A few thoughts on Iran.
Occasionally, I'll sit down to write a longish think post on this or that topic. I'll write, pine, edit, mull. And then I'll become so frustrated with it, I'll just jot down the highlights which the annoying process has helped me crystalize in my mind and post those.
It's sort of a microcosm of what most writing is like.
So here goes.
An Iran with nuclear weapons would make the world a lot more complicated and dangerous for the United States. And we should do everything we reasonably can (note: key elastic phrase) to prevent it. Assuming sensible leadership on our side I think that means at least the background threat of force, if for no other reason than that no high-stakes serious diplomacy is effective without the possibility of stronger measures somewhere in the background.
But, ahh, sensible leadership. Would that it only were true.
The problem we face is that the White House and the agencies it controls have no credibility whatsoever in telling the country or the Congress the truth when it comes to just where the Iranians are in their quest for nuclear weapons. (I believe the Iranians are trying to build a nuclear weapon in spite of the statements from the administration, as much as because of them.)
A second and even more difficult problem is that past experience strongly suggests that the White House will approach this brewing confrontation not in order to settle the nuclear issue but rather using the nuclear issue as a pretext for confrontation. That of course is precisely what happened with Iraq.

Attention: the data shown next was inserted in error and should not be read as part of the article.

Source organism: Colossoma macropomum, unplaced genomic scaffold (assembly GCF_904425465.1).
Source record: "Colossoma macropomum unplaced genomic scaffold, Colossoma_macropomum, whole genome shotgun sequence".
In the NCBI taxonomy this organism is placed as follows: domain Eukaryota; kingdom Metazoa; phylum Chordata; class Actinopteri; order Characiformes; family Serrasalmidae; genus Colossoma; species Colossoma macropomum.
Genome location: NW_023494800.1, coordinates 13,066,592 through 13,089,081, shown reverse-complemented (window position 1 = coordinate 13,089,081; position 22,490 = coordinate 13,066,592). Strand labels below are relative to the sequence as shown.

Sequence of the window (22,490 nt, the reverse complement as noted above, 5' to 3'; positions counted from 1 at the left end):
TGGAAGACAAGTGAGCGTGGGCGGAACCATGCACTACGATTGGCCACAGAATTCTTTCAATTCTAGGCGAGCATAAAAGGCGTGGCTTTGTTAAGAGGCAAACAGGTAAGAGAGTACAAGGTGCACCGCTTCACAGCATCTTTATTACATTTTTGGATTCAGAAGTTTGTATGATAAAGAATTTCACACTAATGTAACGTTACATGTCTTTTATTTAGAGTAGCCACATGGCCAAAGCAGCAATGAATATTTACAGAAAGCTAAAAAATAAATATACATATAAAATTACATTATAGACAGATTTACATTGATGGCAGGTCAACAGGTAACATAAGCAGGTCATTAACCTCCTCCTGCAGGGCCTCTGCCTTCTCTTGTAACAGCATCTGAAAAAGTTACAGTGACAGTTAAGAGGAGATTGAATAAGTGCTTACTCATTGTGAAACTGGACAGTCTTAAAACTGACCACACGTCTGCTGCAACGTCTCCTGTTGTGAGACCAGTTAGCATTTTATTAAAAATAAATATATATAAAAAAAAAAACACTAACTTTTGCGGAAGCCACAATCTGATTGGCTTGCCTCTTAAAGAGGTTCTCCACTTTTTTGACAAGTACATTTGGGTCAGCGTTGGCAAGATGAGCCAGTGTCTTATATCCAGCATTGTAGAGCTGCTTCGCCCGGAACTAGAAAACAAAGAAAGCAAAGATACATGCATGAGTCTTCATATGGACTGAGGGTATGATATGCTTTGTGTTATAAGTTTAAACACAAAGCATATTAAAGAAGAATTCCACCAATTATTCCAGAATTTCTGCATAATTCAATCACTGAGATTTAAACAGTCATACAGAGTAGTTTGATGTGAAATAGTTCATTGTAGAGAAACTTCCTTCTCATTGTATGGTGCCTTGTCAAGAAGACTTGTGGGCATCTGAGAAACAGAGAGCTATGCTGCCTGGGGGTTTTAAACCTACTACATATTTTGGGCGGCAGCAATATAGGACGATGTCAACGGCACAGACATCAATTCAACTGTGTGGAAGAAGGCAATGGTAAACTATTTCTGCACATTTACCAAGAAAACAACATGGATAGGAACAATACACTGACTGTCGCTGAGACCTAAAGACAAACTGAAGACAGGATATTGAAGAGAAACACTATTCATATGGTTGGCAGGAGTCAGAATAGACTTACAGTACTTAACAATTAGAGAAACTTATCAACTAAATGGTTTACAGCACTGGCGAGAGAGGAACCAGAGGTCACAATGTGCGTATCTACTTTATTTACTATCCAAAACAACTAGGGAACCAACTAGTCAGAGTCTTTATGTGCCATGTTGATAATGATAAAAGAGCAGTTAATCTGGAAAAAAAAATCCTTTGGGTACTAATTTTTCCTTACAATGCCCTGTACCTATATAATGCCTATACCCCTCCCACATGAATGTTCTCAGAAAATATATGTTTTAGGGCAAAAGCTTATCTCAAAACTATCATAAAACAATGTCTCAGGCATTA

Now, what does this tell us? What does it suggest as a sensible policy?
I think it tells us that we should avoid what I would term the peril of high-minded abstraction in policy-making.
Here's what I mean. When I look back on my own thinking about Iraq (in 2002) and the thinking of a lot of other sensible people, the biggest mistake was considering the issue in the abstract without taking into account who was really driving the car, i.e., who was president and who would make the key decisions.
Not that I didn't think about it on some level, of course. Most of what I wrote at the time suggested that the Bush White House would screw things up. But I considered that a secondary issue whereas in fact it was the primary issue. The fact that President Bush and his advisors wanted war and shaped their actions to achieve that goal was the issue. Everything else was secondary.
Folks like me, who thought that threatening war (and being willing to follow through on the threat) made sense, assuming a good-faith commander-in-chief at the helm, were just wasting their time and making a major miscalculation.
And that is one thing I fear in the current debate. I think a lot of people of good faith will game out the Iranian nuclear question acting on the hypothetical assumption that we have a president whose goal is to prevent a nuclearized Iran and who is acting in good faith.
That, after all, is what right-thinking, mainstream foreign policy types are supposed to do. They're not supposed entertain the possibility that the president or his advisors are dishonest in their portrayal of the entire situation or pursuing goals different from the ones they profess to be pursuing. And they're certainly not supposed to tailor their policy prescriptions to take into account that possibility. That's political. It's not policy.
But to follow that approach -- sensible under sensible circumstances -- just doesn't take into account what we've all seen in the last five years.